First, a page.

"Do I get a quarter for that?"
It is a question I hear often, and it is totally a problem of my own making. Perhaps you've heard it said, "Even an atheist finds God in the trenches." In a similar fashion, I have a firm belief that even the most well meaning and knowledgeable parents discover the power of behavioral theory when raising toddlers. Behaviorism can be boiled down to providing a tangible reward for a specific task. In order for it to remain a powerful motivator, the rewards need to continue coming to maintain their effectiveness. Intermittent reinforcement is the most powerful, meaning if it works at least some of the time (screaming, crying, begging), you're likely to see more of it. Most of the time, it probably shouldn't be our first choice as parents, but there are times when I tend to go there anyway.
This presents an interesting challenge for me as a dad. One of the most common ways to motivate your kids is to reward them for doing something they otherwise have very little interest doing. In our house, I sometimes resort to quarters. We have given the boys chores to do, and up to a point they just did them with a healthy combination of over-reminding and cajoling from us. Unfortunately, over time that does lose its luster, especially when they've become highly skilled at ignoring me or their mother and show much greater interest in doing anything but doing what we've ask.
Enter the quarter. Our boys are assigned to feed the dogs when they get up in the morning. Our four-legged, family friends don't care if it's 4:00 a.m. or 4:30 a.m., if you are the first one up, it is your job to feed them. Failure to do so will result in them annoying everybody who takes breath, even if those older persons are still sleeping.
After 10,000 reminders, I just decided that I was going to pay two quarters for each of the three jobs that were completed daily--two for each bowl and two for being the scooper of dog waste in the backyard. Initially each boy resigned himself to his job (bowls for the twins, and scooper for the big one), but quickly even the quarters lost their motivation until one of the twins figured out if you get up before everybody else and complete all three jobs you got six quarters. That kid is going to make a great entrepreneur some day.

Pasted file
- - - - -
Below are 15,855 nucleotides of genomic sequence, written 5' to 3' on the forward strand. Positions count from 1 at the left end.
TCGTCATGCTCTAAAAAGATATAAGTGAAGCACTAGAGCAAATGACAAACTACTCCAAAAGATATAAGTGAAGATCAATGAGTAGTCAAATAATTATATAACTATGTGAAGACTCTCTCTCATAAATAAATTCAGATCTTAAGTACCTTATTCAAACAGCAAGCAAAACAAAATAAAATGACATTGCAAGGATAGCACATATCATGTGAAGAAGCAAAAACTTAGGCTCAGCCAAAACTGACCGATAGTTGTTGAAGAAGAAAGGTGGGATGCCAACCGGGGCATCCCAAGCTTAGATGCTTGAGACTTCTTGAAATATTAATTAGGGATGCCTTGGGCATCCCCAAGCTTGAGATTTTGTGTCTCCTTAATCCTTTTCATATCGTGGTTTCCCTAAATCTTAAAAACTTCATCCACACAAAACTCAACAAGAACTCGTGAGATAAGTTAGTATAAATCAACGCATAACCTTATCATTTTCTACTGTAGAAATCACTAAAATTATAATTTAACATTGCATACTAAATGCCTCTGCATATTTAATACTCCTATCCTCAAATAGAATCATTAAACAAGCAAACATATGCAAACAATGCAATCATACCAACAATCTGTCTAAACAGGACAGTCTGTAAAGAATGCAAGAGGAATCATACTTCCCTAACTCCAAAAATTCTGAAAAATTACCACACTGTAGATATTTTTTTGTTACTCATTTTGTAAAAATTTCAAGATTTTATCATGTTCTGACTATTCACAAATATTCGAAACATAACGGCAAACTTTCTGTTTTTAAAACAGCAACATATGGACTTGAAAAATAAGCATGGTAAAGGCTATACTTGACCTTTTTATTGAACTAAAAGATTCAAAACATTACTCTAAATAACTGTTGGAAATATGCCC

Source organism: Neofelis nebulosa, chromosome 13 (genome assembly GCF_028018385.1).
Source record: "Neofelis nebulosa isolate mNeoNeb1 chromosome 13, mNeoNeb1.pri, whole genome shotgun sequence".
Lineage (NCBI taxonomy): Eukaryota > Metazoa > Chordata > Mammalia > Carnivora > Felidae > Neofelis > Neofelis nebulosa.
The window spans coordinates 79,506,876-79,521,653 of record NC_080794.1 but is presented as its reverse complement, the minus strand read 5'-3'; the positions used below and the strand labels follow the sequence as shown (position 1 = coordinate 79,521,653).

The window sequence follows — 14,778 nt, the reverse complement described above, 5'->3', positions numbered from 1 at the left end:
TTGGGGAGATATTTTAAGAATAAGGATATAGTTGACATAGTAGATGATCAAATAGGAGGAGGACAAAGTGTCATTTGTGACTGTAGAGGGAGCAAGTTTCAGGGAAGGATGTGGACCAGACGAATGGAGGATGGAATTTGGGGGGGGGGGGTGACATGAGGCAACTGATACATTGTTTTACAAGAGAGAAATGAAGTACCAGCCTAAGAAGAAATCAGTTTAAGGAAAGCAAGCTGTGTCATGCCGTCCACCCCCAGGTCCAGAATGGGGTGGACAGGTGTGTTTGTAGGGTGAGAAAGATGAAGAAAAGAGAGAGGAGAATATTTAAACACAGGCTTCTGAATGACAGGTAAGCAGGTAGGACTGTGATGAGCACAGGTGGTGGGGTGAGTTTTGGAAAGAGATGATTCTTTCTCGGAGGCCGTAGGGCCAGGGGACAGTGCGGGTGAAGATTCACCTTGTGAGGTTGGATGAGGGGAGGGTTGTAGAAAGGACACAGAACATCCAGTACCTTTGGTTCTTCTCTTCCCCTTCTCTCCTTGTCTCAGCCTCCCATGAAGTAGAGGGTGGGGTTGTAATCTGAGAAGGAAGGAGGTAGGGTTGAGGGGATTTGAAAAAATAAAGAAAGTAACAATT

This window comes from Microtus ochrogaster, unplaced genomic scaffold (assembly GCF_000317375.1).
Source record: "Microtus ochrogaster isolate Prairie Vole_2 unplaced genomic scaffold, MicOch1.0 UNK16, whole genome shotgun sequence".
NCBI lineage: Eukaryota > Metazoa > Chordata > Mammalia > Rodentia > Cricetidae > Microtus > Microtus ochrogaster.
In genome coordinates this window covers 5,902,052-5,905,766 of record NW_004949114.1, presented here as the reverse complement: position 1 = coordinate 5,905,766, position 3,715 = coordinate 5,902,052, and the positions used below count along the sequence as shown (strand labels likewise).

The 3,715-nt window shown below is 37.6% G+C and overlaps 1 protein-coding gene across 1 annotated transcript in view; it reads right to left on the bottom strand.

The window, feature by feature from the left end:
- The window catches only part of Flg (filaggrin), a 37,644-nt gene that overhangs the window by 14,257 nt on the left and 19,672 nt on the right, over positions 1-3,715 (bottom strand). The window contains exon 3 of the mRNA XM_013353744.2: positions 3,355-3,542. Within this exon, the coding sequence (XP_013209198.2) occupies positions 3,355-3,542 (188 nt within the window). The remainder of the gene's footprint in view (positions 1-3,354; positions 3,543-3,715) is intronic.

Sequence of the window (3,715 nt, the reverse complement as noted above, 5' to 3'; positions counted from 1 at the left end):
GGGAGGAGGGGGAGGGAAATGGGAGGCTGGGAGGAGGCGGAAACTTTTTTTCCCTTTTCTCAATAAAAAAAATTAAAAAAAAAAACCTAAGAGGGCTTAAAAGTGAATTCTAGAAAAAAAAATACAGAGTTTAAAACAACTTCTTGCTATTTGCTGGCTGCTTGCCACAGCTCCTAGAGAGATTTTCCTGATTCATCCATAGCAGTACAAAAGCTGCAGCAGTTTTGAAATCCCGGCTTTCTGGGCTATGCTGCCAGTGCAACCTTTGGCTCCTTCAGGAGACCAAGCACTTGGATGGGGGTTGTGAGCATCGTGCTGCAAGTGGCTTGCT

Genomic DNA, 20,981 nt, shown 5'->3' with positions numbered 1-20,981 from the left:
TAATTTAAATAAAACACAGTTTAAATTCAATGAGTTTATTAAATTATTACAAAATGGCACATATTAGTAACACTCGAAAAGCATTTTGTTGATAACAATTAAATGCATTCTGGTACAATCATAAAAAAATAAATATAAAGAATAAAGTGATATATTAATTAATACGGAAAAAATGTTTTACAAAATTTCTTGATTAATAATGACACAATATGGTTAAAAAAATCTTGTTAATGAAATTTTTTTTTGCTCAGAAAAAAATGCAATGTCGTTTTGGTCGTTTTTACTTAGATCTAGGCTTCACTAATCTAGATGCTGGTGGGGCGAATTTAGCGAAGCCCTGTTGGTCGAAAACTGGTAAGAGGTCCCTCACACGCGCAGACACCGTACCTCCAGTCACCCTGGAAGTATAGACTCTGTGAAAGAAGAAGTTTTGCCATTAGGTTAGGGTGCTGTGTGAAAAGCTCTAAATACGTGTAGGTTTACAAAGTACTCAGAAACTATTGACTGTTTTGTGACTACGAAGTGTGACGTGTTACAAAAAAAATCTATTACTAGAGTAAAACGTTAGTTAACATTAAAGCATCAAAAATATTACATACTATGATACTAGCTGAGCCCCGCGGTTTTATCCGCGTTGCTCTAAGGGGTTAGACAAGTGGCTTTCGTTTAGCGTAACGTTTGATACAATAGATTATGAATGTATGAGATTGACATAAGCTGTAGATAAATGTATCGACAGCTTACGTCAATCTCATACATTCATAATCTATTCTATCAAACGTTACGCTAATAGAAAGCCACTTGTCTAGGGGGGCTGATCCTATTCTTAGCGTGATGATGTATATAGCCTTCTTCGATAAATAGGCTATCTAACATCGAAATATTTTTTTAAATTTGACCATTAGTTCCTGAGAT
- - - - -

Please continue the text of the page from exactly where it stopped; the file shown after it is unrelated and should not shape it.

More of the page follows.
We have three very different types of earners in this house. The saver, the spendthrift, and the communist. The saver, is the child who will always look for additional jobs around the house to earn some extra cash, which he then puts in his bank, and doesn't spend. The spendthrift only tries to earn money when there is something that he wants . . . like right now. He would do anything for about an hour in an attempt to earn that new bike or another set of Legos. (He is the one who will pick up buckets of dog poop, if you post a picture of that elusive Lego set on the window). Finally, we have the communist. He doesn't particularly care about earning anything, figuring he has more than enough toys to keep himself happy for a long time and the extra work probably just isn't worth whatever he would get.
Why do I bring this up? When it comes to financial education for kids, you have to remember one size isn't going to fit all. Kids need to be given choices how to earn, and distribute their wealth. And, as is true for many kids, this will likely go in cycles.
I expect that at some point even the spendthrift is going to save his pennies to earn something. The important thing is to keep giving your kids options to learn and make mistakes. Since saving is so important, I have worked out a deal for the boys where if they choose to put a quarter into the saving side of their bank, I will also match it with another quarter. The savings can only be opened once a year, so there is no instant reward for taking the additional quarter. Even now they have started to pick that option more often particularly as their understanding of value has increased.
My boys still have many lessons to learn about money. Thankfully, they're young so Mrs. B and I still have plenty of time to teach them as we continue to learn and grow ourselves.